Bishkira, Biṣkira: 1 definition
Bishkira means something in Hinduism, Sanskrit. If you want to know the exact meaning, history, etymology or English translation of this term then check out the descriptions on this page. Add your comment or reference to a book if you want to contribute to this summary article.
The Sanskrit term Biṣkira can be transliterated into English as Biskira or Bishkira, using the IAST transliteration scheme (?).
Dharmashastra (religious law)Source: Prācyā: Animals and animal products as reflected in Smṛti texts
Biṣkira (बिष्किर) or Cakora refers to the bird “Greek partridge” (Perdix rufa).—Birds have been described in several ancient Sanskrit texts that they have been treated elaborately by eminent scholars. These birds [viz., Biṣkira] are enumerated in almost several Smṛtis in context of specifying the expiations for killing them and their flesh being used as a dietary article to give satisfaction to the manes (Pitṛs) in Śrāddha rites. These are elaborated especially in the Manusmṛti, Parāśarasmṛti [chapter VI], Gautamasmṛti [chapter 23], Śātātapasmṛti [II.54-56], Uśānasmṛti [IX.10-IX.12], Yājñavalkyasmṛti [I.172-I.175], Viṣṇusmṛti [51.28-51.29], Uttarāṅgirasasmṛti [X.16].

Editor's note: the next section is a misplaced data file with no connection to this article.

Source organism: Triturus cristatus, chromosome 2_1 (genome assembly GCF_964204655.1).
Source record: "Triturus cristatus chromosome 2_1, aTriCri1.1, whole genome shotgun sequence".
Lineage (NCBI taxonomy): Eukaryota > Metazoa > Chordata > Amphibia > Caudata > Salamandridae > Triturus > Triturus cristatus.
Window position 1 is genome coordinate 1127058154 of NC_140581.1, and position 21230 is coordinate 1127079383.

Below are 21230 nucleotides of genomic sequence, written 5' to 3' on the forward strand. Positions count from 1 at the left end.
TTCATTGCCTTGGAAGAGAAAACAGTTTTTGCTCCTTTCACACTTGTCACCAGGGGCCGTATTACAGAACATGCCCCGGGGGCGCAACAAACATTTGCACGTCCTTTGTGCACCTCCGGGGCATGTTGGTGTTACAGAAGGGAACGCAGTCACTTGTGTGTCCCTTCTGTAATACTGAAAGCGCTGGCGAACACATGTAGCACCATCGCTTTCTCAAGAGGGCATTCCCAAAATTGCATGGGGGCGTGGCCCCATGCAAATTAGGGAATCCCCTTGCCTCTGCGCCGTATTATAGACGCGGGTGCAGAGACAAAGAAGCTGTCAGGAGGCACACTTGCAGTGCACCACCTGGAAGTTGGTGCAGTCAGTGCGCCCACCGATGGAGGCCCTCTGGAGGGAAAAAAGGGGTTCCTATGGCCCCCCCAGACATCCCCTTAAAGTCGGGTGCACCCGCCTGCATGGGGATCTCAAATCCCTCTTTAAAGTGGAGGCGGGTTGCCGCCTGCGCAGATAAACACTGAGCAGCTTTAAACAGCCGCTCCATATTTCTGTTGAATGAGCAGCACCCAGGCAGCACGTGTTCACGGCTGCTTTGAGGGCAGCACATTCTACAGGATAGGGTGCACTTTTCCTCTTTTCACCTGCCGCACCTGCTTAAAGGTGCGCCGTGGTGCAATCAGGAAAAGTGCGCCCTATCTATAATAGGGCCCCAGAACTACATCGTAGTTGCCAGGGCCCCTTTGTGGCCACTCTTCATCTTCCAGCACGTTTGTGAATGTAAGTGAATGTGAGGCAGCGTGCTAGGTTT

Dharmashastra (धर्मशास्त्र, dharmaśāstra) contains the instructions (shastra) regarding religious conduct of livelihood (dharma), ceremonies, jurisprudence (study of law) and more. It is categorized as smriti, an important and authoritative selection of books dealing with the Hindu lifestyle.
See also (Relevant definitions)
Search found 1 books and stories containing Bishkira, Biṣkira, Biskira; (plurals include: Bishkiras, Biṣkiras, Biskiras). You can also click to the full overview containing English textual excerpts. Below are direct links for the most relevant articles:
Sushruta Samhita, volume 3: Sharirasthana (by Kaviraj Kunja Lal Bhishagratna)